Many people believed that the pan-democratic camp in Hong Kong upholds the rule of law and respects civilization, and at the very least performs much better than the protesters in Ukraine. Nonetheless, the "referendum" carried out by the radical opposition members that launched the Occupy Central movement, as well as their recent behavior and the future plans they have announced, reveal that they are no more qualified than those who initiated the color revolutions.
The most radical opposition groups of Hong Kong have already pushed themselves to the opposite of the rule of law. The so-called referendum lacks any constitutional basis and therefore engaging in a fierce political struggle with its results runs counter to the Basic Law and the existing legal system in Hong Kong.
Radical opposition groups have kept sowing contrary sentiments and even hatred, dealing a heavy blow to the social foundation of Hong Kong's democratic development. As everyone knows, a highly split society will fail to pursue genuine democracy.
The capacity to achieve a common consensus on major issues constitutes the cornerstone of a democratic society. However, Hong Kong opposition groups have become enamored with illegal confrontations in a society governed by law.
They are sparing no efforts to convert more and more Hongkongers to their cause to rival the Hong Kong Special Administrative Region's government and the central government. They have put on various postures to this end, including the electronic ballot on reform plans for the 2017 chief executive election. Though apparently fabricated, the figures displayed by the poll are described as something holy by these radical members, who only seek immediate political effects to obtain a bargaining chip to confront Beijing.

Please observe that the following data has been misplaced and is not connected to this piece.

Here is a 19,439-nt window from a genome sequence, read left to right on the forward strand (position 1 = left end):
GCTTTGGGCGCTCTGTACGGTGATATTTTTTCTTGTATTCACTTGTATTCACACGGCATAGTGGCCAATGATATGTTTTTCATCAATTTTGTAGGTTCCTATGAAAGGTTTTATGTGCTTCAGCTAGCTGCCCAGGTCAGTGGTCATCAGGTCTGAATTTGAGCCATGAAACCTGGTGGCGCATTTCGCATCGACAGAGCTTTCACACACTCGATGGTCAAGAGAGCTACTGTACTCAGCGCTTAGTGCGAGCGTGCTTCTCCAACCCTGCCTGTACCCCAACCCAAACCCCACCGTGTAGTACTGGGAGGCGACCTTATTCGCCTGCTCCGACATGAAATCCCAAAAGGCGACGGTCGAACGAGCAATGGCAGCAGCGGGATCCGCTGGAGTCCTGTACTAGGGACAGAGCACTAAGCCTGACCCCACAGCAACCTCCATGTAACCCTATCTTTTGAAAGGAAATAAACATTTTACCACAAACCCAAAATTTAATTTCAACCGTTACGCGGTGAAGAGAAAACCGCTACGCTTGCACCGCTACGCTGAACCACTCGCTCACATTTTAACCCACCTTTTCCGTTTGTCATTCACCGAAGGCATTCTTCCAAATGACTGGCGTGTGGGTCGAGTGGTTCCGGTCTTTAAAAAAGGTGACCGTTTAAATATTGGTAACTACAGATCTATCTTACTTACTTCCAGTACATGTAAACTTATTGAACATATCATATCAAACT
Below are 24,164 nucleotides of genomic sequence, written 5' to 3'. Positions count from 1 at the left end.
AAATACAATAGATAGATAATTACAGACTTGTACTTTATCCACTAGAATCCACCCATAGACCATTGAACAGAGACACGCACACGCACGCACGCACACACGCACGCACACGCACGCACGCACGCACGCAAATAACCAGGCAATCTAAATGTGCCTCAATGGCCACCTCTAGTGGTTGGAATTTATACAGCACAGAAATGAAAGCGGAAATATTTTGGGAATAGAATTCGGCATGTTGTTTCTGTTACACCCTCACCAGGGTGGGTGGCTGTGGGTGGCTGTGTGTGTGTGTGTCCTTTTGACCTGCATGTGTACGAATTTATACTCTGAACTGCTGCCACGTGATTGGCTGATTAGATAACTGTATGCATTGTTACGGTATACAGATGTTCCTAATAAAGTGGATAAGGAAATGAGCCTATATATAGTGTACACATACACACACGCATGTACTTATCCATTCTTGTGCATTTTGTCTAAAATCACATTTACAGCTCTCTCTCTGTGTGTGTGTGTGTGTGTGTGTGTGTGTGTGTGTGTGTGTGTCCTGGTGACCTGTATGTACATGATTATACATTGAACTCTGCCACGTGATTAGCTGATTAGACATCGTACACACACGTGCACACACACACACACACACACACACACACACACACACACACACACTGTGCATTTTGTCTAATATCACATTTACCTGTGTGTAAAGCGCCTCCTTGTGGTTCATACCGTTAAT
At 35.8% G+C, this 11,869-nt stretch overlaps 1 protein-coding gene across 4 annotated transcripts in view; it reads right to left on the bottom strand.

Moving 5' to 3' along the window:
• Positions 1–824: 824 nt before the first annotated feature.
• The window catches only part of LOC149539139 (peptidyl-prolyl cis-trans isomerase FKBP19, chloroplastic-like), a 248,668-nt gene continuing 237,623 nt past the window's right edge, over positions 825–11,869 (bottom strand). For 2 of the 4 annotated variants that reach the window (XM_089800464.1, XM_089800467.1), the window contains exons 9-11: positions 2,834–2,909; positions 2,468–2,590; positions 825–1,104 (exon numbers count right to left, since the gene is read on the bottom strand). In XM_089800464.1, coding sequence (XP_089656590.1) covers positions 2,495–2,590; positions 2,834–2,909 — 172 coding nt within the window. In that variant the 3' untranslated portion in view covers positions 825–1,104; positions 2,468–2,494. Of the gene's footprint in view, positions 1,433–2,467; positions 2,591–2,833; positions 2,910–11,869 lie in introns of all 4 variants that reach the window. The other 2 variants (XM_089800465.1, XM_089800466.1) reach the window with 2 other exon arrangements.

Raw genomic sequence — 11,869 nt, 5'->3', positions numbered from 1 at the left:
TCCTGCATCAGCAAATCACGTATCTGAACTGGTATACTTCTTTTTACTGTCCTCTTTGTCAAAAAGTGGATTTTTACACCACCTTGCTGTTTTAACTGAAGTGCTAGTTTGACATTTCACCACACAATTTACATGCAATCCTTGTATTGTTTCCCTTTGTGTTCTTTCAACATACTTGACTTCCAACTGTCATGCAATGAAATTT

Myriad opposition forces in Kiev and later in eastern Ukraine as well as in Bangkok all did the same thing. They made demands that seemed quite democratic at first glance, but which were launched in a barbarous way totally incompatible with a democratic society, ultimately leading to rather intense rivalry among different forces. The radicals in Hong Kong are dragging Hong Kong to a murky future, consciously or unconsciously.
Of course, China is not Ukraine and Hong Kong is unlikely to become another Kiev or Donetsk. However, it is the power of Beijing that ensures its prosperity and stable political development.
Hong Kong is not a place brimming with dramas. The opposition groups urgently need to improve their political insight to become aware of what they can and can't do.
They should refrain from indiscretion and adopt a realistic attitude instead of fancying themselves as just and righteous people.